Navigation system Professional, HiFi audio system with DAB+ tuner, full Bluetooth connectivity are all on hand, while BMW ConnectedDrive driver assistance includes a comprehensive suite of services and apps.

With its built-in SIM card, there’s access to internet and BMW Concierge services; automated transmission of service related data through BMW TeleServices; traffic information; an emergency call function; remote app functions such as locking / unlocking; ventilation control; headlight flash, and Google local search and send-to-car function.

Through BMW ConnectedDrive, the M2 coupe also offers integrated GoPro and M Lap timer apps that enable recording of data and video directly through the car’s iDrive Controller. These can then be viewed on an 8.8-inch colour display.

The M2 Pure also features full Bluetooth connectivity for audio streaming and safe hands-free phone calls and a high quality HiFi audio system with DAB+ digital radio and USB and auxiliary inputs.

The top-of-the-range M2 features even more advanced technology for comfort, convenience and entertainment including keyless Comfort Access system, adaptive headlights with high beam assist, electric adjustment and heating for the M sport front seats, alarm system and a Harman/Kardon Surround Sound audio.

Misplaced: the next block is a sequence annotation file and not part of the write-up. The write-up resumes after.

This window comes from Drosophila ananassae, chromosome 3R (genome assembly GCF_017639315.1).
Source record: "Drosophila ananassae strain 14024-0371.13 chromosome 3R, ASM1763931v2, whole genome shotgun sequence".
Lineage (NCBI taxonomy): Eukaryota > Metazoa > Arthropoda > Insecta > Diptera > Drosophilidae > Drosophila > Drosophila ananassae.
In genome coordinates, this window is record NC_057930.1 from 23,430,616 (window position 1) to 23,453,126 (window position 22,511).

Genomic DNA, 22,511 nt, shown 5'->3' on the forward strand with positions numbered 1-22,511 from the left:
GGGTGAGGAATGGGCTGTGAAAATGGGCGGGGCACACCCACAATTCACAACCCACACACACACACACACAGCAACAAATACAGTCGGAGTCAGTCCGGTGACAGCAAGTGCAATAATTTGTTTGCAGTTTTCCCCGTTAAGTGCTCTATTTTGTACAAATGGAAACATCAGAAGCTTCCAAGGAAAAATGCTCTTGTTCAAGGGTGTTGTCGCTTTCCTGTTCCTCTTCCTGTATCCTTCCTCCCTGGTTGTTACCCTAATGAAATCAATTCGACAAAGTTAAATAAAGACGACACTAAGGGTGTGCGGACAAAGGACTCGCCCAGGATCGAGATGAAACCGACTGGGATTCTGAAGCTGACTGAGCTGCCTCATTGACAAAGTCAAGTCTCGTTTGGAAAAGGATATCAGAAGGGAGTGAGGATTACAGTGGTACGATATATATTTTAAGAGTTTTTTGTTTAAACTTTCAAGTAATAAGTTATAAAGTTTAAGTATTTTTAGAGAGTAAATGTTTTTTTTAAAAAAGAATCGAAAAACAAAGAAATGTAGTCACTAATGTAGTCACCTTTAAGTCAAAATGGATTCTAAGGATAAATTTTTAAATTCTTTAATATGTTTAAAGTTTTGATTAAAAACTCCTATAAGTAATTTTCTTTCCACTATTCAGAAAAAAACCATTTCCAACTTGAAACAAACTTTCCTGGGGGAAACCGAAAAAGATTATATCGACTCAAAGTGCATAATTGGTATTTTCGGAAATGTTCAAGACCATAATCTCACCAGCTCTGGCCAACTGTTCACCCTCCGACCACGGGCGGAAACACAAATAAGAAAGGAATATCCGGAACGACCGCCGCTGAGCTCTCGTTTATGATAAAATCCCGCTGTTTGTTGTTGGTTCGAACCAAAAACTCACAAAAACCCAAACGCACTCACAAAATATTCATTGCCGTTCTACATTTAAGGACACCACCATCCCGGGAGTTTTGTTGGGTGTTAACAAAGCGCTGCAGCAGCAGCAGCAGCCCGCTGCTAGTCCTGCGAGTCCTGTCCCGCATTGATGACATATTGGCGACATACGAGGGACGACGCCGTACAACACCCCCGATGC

Making use of a TwinScroll turbocharger, high precision fuel injection, Double-Vanos variable camshaft timing and Valvetronic variable valve control, the engine produces maximum power of 272 kW at 6500 rpm and peak torque of 465 Nm from 1400 rpm to 5560 rpm, with an overboost function pushing torque to 500 Nm for a few seconds when required, it comes in between 1450 and 4750 revs.

When mated to the seven-speed M Double Clutch Transmission the engine enables the M2 coupe to hit 100 km/h from rest in just 4.3 seconds. It’s slower, at 4.5 seconds, when combined with the six-speed manual gearbox as on our test car.

The latest iteration of BMW EfficientDynamics plays its part in fuel economy with auto start / stop, brake energy regeneration and intelligent energy management of auxiliaries such as coolant pump, air-conditioning compressor and electric power steering.